(27) 
The matrix then projects any set of closurephases onto the set spanned by the linearly independent set of closurephases. This matrix can be diagonalised by a diagonal matrix and a unitary matrix . The eigenvalues on the diagonal of are either 0 or 1. By considering only the nonzero eigenvectors of , we can write:
(28) 
for an projection matrix . projects onto a subspace spanned by an orthonormal set of linear combinations of closurephases.
Next, given a closurephase covariance matrix , we can modify the projection matrix so that it projects onto a set of basis vectors for with a diagonal covariance matrix. To accomplish this, we diagonalise the projection of :
(29) 
Then our new matrix is a projection matrix onto satisfying:
(30) 
Representing the data in this way enables, for example, the construction of variables that can be computed by the sum over variancenormalised square deviates of a set of independent data, without the explicit use of covariance matrices. A potential problem with this approach is that the sample covariance matrix estimated from the data has a rank equal to min, where is the number of data frames. Taken at face value, with , this process unreasonably restricts the closurephases of a model of the target to lie on a very limited subspace in the space spanned the observed departures from the mean closurephase. For this reason, we take above to be the weighted mean sample covariance matrix of all target and calibrator observations weighted by the inverse of the trace of each sample covariance matrix. We form the estimated errors of the target by:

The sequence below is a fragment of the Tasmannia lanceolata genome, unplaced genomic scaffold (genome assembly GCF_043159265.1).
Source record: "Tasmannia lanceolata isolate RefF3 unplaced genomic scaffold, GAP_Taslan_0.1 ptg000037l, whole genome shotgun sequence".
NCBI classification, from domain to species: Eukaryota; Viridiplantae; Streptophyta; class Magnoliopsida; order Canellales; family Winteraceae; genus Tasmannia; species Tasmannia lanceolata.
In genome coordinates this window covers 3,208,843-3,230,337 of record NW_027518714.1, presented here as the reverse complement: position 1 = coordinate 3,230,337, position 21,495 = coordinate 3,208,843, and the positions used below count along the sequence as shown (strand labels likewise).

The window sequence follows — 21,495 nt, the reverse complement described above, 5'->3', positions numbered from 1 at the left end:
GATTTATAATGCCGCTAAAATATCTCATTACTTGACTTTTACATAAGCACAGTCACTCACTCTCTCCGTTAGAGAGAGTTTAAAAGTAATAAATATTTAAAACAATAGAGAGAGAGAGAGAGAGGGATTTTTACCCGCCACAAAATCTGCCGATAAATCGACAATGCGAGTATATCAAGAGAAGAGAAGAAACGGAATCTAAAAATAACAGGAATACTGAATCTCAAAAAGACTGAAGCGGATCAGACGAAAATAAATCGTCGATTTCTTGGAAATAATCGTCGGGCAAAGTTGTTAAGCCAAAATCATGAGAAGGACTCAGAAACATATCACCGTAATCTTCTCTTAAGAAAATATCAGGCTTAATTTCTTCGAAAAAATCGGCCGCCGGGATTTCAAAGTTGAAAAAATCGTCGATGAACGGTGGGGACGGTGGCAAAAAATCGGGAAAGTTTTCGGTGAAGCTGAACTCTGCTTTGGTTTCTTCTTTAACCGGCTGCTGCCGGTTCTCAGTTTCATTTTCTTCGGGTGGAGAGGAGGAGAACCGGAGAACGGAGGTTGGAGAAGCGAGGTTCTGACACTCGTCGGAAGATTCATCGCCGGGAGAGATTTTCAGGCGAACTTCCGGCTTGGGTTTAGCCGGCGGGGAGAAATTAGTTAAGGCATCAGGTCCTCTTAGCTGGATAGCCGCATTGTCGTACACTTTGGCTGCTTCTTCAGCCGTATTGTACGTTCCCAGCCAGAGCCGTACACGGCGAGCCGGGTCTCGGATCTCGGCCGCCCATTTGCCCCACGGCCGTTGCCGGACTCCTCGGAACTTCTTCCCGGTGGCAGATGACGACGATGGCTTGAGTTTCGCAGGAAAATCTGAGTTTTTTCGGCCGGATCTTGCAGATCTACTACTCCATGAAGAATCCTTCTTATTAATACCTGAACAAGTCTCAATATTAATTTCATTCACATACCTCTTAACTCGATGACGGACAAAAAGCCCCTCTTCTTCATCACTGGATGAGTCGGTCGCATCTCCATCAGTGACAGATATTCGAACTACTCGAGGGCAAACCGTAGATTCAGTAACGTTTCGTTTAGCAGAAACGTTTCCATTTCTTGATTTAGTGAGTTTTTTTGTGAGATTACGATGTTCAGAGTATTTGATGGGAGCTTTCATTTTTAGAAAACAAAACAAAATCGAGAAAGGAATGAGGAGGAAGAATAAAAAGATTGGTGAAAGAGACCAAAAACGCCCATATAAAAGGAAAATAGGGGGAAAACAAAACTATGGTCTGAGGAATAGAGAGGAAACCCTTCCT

(31) 
Our data and errors are then transformed to a set of kernelphases :
(32)  
(33) 
The nondiagonal terms of are ignored, and any values on the diagonal less than the median are set to the median. This is a crude method to ensure our statistics are reasonably robust, without resorting to studentizing a multidimensional distribution. An alternative to this approach might be a bootstrapping technique, however in this case there is no obvious way to estimate the variables below or to account for the error in their estimation. The additional uncertainty accounts for calibration errors, to be further defined below.
The next step is to find an optimal linear combination of weights , where is the number of possible calibrators. By optimal, we mean that we want to maximise the likelihood function for based on a nullmodel for calibrated kernelphases :